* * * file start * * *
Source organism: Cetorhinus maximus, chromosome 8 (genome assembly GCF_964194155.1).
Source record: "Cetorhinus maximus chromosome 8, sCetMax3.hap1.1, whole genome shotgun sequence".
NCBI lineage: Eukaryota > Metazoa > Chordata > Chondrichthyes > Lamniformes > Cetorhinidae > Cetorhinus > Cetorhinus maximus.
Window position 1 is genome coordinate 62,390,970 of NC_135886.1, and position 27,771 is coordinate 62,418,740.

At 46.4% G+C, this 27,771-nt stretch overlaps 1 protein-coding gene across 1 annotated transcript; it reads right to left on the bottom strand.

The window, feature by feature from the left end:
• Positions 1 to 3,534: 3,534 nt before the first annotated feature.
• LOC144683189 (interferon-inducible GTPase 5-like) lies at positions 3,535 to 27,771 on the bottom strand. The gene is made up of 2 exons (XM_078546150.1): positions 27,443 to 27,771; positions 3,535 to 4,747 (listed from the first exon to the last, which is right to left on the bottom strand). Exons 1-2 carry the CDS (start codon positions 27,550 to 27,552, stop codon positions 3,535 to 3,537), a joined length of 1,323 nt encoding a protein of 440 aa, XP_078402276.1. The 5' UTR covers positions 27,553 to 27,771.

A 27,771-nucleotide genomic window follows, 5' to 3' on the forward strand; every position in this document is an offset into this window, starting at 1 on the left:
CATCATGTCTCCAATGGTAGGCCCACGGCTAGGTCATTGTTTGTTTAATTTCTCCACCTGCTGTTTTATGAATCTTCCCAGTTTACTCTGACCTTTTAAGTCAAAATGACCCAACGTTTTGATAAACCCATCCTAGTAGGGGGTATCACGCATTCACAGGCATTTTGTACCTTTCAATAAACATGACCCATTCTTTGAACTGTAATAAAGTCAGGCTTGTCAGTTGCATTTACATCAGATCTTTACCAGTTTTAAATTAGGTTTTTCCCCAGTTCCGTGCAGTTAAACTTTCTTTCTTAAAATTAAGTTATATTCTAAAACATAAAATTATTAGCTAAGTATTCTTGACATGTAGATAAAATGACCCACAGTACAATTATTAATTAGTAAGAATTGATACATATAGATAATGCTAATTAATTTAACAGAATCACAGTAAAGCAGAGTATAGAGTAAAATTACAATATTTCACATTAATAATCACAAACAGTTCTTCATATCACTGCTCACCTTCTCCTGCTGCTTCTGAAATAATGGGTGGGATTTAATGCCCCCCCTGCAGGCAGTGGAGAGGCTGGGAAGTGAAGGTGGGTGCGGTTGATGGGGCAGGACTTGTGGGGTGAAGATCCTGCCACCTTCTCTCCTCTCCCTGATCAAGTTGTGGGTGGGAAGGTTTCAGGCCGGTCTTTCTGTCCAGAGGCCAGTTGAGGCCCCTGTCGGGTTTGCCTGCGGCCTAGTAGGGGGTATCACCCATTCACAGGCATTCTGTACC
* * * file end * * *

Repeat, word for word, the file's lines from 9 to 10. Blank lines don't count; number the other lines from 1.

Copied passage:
A 27,771-nucleotide genomic window follows, 5' to 3' on the forward strand; every position in this document is an offset into this window, starting at 1 on the left:
CATCATGTCTCCAATGGTAGGCCCACGGCTAGGTCATTGTTTGTTTAATTTCTCCACCTGCTGTTTTATGAATCTTCCCAGTTTACTCTGACCTTTTAAGTCAAAATGACCCAACGTTTTGATAAACCCATCCTAGTAGGGGGTATCACGCATTCACAGGCATTTTGTACCTTTCAATAAACATGACCCATTCTTTGAACTGTAATAAAGTCAGGCTTGTCAGTTGCATTTACATCAGATCTTTACCAGTTTTAAATTAGGTTTTTCCCCAGTTCCGTGCAGTTAAACTTTCTTTCTTAAAATTAAGTTATATTCTAAAACATAAAATTATTAGCTAAGTATTCTTGACATGTAGATAAAATGACCCACAGTACAATTATTAATTAGTAAGAATTGATACATATAGATAATGCTAATTAATTTAACAGAATCACAGTAAAGCAGAGTATAGAGTAAAATTACAATATTTCACATTAATAATCACAAACAGTTCTTCATATCACTGCTCACCTTCTCCTGCTGCTTCTGAAATAATGGGTGGGATTTAATGCCCCCCCTGCAGGCAGTGGAGAGGCTGGGAAGTGAAGGTGGGTGCGGTTGATGGGGCAGGACTTGTGGGGTGAAGATCCTGCCACCTTCTCTCCTCTCCCTGATCAAGTTGTGGGTGGGAAGGTTTCAGGCCGGTCTTTCTGTCCAGAGGCCAGTTGAGGCCCCTGTCGGGTTTGCCTGCGGCCTAGTAGGGGGTATCACCCATTCACAGGCATTCTGTACC